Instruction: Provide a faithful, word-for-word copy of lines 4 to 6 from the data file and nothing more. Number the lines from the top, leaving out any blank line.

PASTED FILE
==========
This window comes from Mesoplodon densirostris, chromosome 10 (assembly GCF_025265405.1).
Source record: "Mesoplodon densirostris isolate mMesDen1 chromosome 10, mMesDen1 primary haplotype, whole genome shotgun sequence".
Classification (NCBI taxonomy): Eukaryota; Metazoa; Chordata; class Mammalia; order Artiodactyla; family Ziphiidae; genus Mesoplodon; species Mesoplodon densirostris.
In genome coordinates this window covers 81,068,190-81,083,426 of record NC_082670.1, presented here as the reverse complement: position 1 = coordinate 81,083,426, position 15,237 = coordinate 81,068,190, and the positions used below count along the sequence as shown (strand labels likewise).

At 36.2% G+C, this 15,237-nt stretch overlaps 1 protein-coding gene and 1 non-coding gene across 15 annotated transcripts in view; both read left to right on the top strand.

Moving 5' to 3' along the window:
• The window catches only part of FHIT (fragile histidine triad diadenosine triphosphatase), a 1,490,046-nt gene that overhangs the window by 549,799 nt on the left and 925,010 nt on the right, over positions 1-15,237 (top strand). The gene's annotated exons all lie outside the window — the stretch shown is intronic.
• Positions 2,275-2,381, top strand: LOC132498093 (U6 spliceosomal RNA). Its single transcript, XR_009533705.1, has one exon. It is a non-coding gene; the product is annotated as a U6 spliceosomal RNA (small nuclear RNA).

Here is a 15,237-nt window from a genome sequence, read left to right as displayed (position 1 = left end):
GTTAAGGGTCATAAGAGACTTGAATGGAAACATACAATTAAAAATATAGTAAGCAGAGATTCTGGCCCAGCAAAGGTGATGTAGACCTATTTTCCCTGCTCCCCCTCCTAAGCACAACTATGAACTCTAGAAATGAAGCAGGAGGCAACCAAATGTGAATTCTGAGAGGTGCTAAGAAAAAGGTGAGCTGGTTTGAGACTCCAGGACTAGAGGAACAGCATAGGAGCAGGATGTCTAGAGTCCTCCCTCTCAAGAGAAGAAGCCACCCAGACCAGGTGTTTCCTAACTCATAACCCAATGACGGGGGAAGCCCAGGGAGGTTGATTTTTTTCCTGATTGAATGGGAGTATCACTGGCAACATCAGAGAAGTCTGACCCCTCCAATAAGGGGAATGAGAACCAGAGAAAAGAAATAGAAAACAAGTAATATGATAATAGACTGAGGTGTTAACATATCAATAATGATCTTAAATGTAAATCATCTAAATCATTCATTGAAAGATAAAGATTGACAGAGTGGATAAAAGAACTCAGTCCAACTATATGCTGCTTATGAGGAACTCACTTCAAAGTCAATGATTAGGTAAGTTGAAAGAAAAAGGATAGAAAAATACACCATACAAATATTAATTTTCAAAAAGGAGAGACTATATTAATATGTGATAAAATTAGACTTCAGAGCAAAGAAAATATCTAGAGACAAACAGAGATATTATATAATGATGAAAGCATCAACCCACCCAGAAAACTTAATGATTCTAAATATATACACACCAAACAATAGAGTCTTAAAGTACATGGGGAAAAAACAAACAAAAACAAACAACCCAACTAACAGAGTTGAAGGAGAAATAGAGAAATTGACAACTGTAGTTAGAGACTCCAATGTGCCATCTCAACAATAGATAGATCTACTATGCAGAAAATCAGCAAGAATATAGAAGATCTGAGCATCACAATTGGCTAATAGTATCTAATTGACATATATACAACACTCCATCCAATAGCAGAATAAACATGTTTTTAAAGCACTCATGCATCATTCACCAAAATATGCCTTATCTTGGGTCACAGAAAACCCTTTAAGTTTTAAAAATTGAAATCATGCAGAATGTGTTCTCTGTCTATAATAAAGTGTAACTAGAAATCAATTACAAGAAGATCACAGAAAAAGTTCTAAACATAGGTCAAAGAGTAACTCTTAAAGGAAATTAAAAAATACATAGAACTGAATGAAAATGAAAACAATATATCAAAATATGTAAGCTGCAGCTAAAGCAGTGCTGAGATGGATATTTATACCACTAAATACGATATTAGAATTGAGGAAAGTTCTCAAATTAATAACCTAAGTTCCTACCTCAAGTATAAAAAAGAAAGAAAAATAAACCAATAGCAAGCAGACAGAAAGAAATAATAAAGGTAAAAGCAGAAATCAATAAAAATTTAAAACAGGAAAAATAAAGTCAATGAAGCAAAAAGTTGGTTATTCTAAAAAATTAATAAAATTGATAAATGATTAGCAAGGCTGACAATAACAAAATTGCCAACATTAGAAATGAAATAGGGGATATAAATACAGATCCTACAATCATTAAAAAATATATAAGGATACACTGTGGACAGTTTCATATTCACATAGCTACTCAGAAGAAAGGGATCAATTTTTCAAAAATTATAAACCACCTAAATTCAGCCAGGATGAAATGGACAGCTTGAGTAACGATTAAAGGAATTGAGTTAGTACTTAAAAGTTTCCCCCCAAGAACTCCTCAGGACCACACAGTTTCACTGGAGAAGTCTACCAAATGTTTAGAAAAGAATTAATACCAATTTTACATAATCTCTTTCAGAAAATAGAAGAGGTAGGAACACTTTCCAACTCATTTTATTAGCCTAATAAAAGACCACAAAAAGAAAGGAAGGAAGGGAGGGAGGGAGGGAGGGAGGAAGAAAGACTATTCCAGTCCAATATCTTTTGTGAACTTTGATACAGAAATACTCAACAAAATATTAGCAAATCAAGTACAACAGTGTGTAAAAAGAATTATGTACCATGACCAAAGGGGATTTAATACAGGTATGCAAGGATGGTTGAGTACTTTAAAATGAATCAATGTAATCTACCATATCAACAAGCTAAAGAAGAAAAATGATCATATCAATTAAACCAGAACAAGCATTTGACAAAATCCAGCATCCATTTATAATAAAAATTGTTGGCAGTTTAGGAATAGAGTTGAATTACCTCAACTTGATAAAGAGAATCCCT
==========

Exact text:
In genome coordinates this window covers 81,068,190-81,083,426 of record NC_082670.1, presented here as the reverse complement: position 1 = coordinate 81,083,426, position 15,237 = coordinate 81,068,190, and the positions used below count along the sequence as shown (strand labels likewise).

At 36.2% G+C, this 15,237-nt stretch overlaps 1 protein-coding gene and 1 non-coding gene across 15 annotated transcripts in view; both read left to right on the top strand.

Moving 5' to 3' along the window: